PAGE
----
Treat the oral presentation/examination as if the written RP was submitted with a job application and you were called for an interview to present it. Do not assume that everyone knows the proposal as well as you, they don't. It is your responsibility to present the proposed work in a clear and fluid manner to an audience that is not intimately familiar with your proposal. The presentation should be professional. Expect frequent interruptions during your presentation and be prepared to answer questions on your proposal, techniques related to it, and contributions of others in the field. The oral presentation can be given on PowerPoint, but with no more than 20 slides total (including any supplemental slides). A student failing the oral examination may repeat it only one time, at the discretion of the student's graduate advisory committee.
The MS degree (non-thesis) will be awarded upon successful completion of the research proposal.
Progress in research will be evaluated by the research mentor in consultation with the Dissertation Committee.
A one-hour seminar on the student’s dissertation research project is to be given before the end of the eighth semester (excluding summers). This seminar does not require the student to enroll in CHEM 695 , but the student should contact the CHEM 695 instructor to schedule a time and date and for evaluation criteria. The seminar will be judged as pass/fail.
It is normally expected that prior to the Research Seminar, at least one manuscript based on the student’s research would have been submitted to a peer-reviewed journal. The student’s contribution must be substantial to both the scientific content and the drafting of the manuscript. At least one research article based on the student’s dissertation research must either be published or accepted for publication in a peer-reviewed journal before scheduling the PhD dissertation defense. It is highly recommended that the student distribute the published manuscript(s) and any submitted manuscripts to the members of her/his Dissertation Committee.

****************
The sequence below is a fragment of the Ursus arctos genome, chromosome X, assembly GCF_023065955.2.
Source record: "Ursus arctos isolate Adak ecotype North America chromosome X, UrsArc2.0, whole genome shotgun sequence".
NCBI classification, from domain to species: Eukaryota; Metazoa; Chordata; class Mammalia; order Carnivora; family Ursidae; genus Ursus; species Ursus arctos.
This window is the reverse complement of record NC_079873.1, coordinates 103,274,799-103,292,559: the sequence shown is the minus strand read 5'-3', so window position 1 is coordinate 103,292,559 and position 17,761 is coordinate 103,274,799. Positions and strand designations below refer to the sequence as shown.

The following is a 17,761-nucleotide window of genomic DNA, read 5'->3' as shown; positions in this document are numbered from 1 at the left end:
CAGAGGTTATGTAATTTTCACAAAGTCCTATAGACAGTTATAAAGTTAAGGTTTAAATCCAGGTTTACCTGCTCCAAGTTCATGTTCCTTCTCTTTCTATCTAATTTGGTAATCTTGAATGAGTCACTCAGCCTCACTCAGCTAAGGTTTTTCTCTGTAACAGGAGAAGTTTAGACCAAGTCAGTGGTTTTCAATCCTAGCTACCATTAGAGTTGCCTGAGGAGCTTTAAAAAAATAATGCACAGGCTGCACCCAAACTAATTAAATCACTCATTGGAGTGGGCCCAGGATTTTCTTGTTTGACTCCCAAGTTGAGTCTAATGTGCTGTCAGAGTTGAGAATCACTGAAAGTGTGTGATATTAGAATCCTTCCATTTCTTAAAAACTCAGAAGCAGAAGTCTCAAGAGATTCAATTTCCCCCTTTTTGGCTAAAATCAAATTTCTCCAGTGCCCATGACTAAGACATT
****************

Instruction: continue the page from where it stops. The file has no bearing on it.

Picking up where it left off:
A written dissertation describing the research program is submitted a minimum of 14 days before the defense. The defense consists of a one-credit hour seminar followed by an oral examination with the Dissertation Committee.
|CHEM 620||Optical Spectrochemical Methods of Analysis||3|
|CHEM 621||Electroanalytical Chemistry||3|
|CHEM 622||Analytical Separations||3|
|CHEM 625||Advanced Analytical Chemistry||3|
|CHEM 626||Special Topics in Analytical Chemistry||1-3|
|CHEM 628||Special Topics in Synthesis and Analysis||1|
|CHEM 630||Advanced Topics in Chemical Analysis||1|
|CHEM 645||Advanced Biochemistry I||4|
|CHEM 647||Advanced Biochemistry II||4|
|CHEM 648||Systems Biochemistry: Principles and Practices||3|
|CHEM 681||Modern Biochemistry I||3|
|CHEM 682||Modern Biochemistry II||3|
|CHEM 684||Biophysical Chemistry||3|
|CHEM 685||Special Topics in Biochemistry||1-3|
|CHEM 550||Group Theory and its Chemical Applications||3|
|CHEM 653||Main Group Chemistry||3|
|CHEM 654||Advanced Coordination Chemistry||3|
|CHEM 655||Special Topics in Inorganic Chemistry||1-3|
|CHEM 656||Special Topics in Inorganic Chemistry||1-3|
|CHEM 659||Solid State Chemistry||3|
|CHEM 557||Bio-Organic Phenomena||3|
|CHEM 670||Chemistry of Heterocyclic Compounds and Alkaloids||3|
|CHEM 671||Advanced Polymer Chemistry||3|
|CHEM 675||Special Topics in Organic Chemistry||1-3|
|CHEM 677||Mechanisms and Theory in Organic Chemistry||3|
|CHEM 678||Advanced Organic Chemistry: General Survey||3|
|CHEM 679||Advanced Organic Synyhesis||3|
|Physical Chemistry Division|
|CHEM 660||Advanced Physical Chemistry||3|
|CHEM 661||Chemical Thermodynamics||3|
|CHEM 665||Special Topics in Physical Chemistry||1-3|
|CHEM 666||Special Topics in Physical Chemistry||1-3|
|CHEM 667||Reaction Kinetics||3|
|CHEM 672||Quantum Chemistry||3|
|CHEM 684||Biophysical Chemistry||3|
|CHEM 687||Molecular Spectroscopy||3|
|PHYS 605||Theoretical Mechanics||3|
|PHYS 611||Electromagnetic Theory I||3|
The following courses are not offered by a specific division or are common to all divisions. CHEM 651 and CHEM 652 can count towards the course requirements with approval of the Chemistry Department Director of Graduate Studies.
|CHEM 503||Special Topics in Chemistry||1-3|
|CHEM 591||Chemistry for Teachers I||3|
|CHEM 632||Chemical Education for Secondary Teachers||4|
|CHEM 651||Independent Study||1-3|
|CHEM 652||Independent Study||1-3|
|CHEM 688||X-Ray Crystallography and Its Application to Molecular Structure||3|